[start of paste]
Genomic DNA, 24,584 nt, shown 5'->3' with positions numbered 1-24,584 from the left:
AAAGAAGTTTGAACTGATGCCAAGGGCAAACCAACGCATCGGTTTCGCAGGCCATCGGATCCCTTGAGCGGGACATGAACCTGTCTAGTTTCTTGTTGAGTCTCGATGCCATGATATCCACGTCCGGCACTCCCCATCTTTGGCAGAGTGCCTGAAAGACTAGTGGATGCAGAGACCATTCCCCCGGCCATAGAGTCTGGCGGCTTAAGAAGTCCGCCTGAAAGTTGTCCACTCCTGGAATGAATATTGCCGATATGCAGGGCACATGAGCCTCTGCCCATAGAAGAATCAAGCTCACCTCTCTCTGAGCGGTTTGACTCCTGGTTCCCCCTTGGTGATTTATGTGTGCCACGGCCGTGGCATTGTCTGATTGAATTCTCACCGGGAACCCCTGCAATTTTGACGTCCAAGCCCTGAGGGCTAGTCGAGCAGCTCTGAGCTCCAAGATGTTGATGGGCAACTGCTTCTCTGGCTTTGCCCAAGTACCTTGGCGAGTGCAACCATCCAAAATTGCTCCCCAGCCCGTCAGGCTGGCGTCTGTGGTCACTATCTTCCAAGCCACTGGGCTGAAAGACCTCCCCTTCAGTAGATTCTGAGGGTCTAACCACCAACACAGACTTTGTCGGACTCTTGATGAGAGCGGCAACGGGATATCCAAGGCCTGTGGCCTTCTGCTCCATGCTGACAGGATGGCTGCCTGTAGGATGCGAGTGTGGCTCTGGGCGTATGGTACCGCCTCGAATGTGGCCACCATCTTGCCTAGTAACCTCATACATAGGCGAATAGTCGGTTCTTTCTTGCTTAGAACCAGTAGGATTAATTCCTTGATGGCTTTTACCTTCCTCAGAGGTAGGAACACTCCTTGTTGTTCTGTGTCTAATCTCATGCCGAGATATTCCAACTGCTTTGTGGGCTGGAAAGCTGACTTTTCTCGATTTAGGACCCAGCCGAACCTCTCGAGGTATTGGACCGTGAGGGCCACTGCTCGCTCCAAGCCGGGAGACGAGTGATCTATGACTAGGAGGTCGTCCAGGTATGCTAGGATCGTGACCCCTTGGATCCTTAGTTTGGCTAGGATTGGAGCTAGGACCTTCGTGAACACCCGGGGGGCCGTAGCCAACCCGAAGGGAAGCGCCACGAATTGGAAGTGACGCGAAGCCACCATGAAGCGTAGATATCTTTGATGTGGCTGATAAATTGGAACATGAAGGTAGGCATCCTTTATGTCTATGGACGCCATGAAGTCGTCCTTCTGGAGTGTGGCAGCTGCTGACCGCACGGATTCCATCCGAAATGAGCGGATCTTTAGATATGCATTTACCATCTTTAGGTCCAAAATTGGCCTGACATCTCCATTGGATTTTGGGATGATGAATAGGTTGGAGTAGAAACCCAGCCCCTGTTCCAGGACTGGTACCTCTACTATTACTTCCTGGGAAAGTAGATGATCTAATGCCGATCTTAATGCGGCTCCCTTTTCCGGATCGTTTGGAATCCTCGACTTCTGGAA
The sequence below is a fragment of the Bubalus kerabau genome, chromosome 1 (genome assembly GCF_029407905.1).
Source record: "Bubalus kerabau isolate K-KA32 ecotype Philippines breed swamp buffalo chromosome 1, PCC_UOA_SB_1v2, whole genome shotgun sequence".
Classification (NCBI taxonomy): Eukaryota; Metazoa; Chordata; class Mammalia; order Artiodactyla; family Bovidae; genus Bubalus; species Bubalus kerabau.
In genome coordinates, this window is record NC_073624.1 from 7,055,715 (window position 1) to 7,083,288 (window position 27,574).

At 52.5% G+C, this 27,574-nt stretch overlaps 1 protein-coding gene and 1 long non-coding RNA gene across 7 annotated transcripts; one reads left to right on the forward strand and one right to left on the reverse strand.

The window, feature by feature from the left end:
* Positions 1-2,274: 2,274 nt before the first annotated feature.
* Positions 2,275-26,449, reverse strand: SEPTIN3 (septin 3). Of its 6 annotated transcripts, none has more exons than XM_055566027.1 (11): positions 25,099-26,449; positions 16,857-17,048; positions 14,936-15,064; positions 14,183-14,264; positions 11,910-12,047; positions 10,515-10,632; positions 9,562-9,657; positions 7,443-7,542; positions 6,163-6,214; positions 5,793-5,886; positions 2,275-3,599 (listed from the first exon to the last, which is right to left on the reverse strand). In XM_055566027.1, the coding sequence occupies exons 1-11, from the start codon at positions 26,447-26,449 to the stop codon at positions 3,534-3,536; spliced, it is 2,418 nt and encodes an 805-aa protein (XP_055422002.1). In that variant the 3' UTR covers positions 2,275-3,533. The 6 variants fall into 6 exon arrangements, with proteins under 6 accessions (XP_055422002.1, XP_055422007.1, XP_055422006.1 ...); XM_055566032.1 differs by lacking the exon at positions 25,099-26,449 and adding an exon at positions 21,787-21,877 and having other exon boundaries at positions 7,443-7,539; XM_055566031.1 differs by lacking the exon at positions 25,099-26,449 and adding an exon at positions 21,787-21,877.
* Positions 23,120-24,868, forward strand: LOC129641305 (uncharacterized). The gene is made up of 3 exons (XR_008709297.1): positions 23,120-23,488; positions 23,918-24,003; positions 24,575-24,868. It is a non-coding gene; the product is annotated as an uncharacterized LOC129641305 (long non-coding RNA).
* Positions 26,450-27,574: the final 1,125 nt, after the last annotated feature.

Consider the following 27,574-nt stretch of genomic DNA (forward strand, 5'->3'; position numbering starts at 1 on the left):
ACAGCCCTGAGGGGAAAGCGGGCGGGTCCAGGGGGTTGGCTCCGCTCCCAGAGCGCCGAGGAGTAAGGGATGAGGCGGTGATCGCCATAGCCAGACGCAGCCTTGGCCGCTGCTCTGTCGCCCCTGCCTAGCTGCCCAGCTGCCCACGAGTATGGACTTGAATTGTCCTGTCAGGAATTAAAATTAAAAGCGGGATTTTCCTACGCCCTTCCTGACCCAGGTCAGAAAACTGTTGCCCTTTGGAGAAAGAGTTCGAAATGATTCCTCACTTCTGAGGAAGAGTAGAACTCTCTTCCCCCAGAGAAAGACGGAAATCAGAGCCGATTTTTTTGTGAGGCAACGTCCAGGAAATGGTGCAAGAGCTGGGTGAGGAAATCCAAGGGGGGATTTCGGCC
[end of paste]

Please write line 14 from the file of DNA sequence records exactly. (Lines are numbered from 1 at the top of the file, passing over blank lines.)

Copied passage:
ACAGCCCTGAGGGGAAAGCGGGCGGGTCCAGGGGGTTGGCTCCGCTCCCAGAGCGCCGAGGAGTAAGGGATGAGGCGGTGATCGCCATAGCCAGACGCAGCCTTGGCCGCTGCTCTGTCGCCCCTGCCTAGCTGCCCAGCTGCCCACGAGTATGGACTTGAATTGTCCTGTCAGGAATTAAAATTAAAAGCGGGATTTTCCTACGCCCTTCCTGACCCAGGTCAGAAAACTGTTGCCCTTTGGAGAAAGAGTTCGAAATGATTCCTCACTTCTGAGGAAGAGTAGAACTCTCTTCCCCCAGAGAAAGACGGAAATCAGAGCCGATTTTTTTGTGAGGCAACGTCCAGGAAATGGTGCAAGAGCTGGGTGAGGAAATCCAAGGGGGGATTTCGGCC